How To Get Rid Of A Boat And Trailer

While it's sad to think about, the day will come eventually: that old boat won't be water worthy anymore. Or you won't have used it often enough that all it's doing is collecting rust. For many owners, when you want to upgrade, selling off your vessel is preferred, but what do you do with an old boat that isn't in good enough condition anymore? What about the trailer you used to tote it around?

Getting rid of something as big as a boat can seem tricky, but there are multiple outlets if you know where to go. Read on to see your potential options for correctly disposing of your old boat or trailer.

Give Away or Sell

To start with, we're going to cover the apparent option. Though you may not expect anyone to pay you many for a vessel that's not even seaworthy, that doesn't mean there won't be someone interested in it. Don't underestimate the ability to give something away for free. If you're lucky enough that your boat is still capable of hitting the water, attempt to sell it online.

For vessels that aren't in as good of shape, consider setting up your boat and trailer with a "free" sign. You can also post it online and see if you have any takers. This option works with vessels of any kind, including used outboard motors.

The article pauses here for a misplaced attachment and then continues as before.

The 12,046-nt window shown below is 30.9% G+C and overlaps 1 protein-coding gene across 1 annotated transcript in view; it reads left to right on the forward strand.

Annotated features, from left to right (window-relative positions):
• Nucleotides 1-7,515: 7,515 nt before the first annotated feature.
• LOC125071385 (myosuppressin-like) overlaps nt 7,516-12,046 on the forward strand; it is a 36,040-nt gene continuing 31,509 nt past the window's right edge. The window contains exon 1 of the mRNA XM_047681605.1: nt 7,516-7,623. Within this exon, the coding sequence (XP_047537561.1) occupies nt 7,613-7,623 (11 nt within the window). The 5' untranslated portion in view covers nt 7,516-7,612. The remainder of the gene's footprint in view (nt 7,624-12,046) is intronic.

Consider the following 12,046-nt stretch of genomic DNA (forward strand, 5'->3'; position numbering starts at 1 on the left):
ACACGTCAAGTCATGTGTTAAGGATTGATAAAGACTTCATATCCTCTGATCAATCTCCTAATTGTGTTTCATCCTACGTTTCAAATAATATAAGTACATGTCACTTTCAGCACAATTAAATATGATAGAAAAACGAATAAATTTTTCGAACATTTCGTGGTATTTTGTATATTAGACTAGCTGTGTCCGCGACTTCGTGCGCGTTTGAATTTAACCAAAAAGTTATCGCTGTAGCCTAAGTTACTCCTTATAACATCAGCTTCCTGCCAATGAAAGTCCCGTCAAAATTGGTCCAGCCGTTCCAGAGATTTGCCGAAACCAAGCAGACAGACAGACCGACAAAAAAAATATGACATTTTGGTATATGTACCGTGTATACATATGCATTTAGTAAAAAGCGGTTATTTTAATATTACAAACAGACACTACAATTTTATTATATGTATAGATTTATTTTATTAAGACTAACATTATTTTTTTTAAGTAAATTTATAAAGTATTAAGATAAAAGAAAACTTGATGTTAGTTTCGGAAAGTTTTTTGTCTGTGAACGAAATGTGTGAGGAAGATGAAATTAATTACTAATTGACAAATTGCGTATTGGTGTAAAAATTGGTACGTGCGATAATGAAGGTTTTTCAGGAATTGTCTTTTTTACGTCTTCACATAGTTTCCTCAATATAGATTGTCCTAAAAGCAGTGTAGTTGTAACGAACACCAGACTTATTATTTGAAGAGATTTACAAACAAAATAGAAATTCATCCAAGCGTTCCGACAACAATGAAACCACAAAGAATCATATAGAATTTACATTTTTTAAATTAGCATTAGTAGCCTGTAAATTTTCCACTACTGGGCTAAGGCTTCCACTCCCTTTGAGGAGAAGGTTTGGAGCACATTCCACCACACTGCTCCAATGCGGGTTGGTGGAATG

Salvage Yards

If you want to use a potentially more specific method, look up your local salvage yard. Salvagers are often interested in older vessels for the use of their parts, either for use in repairs or by selling them to interested parties. If you don't have the time or know-how to dismantle your boat on your own, then a salvager is a way to go.

Depending on your boat's condition, many salvagers will pay you for your ship, though they'll account for their cost of transporting and dismantling the vessel as well. Since you can get some money out of an otherwise dead ship, giving your boat to a salvager can be an appealing option.

Keep in mind that salvagers tend to have specific requirements for the size of boats they can accept, so do your research before trying to drop off a boat.


Boat donation programs won't earn you any money, but they can provide a bonus: a potential tax break. Where you donate will depend on what's near you and the condition of your boat. Vessels that aren't entirely broken down may be capable of donated to charitable organizations. Often, you can have someone check your boat to see if it's donation capable.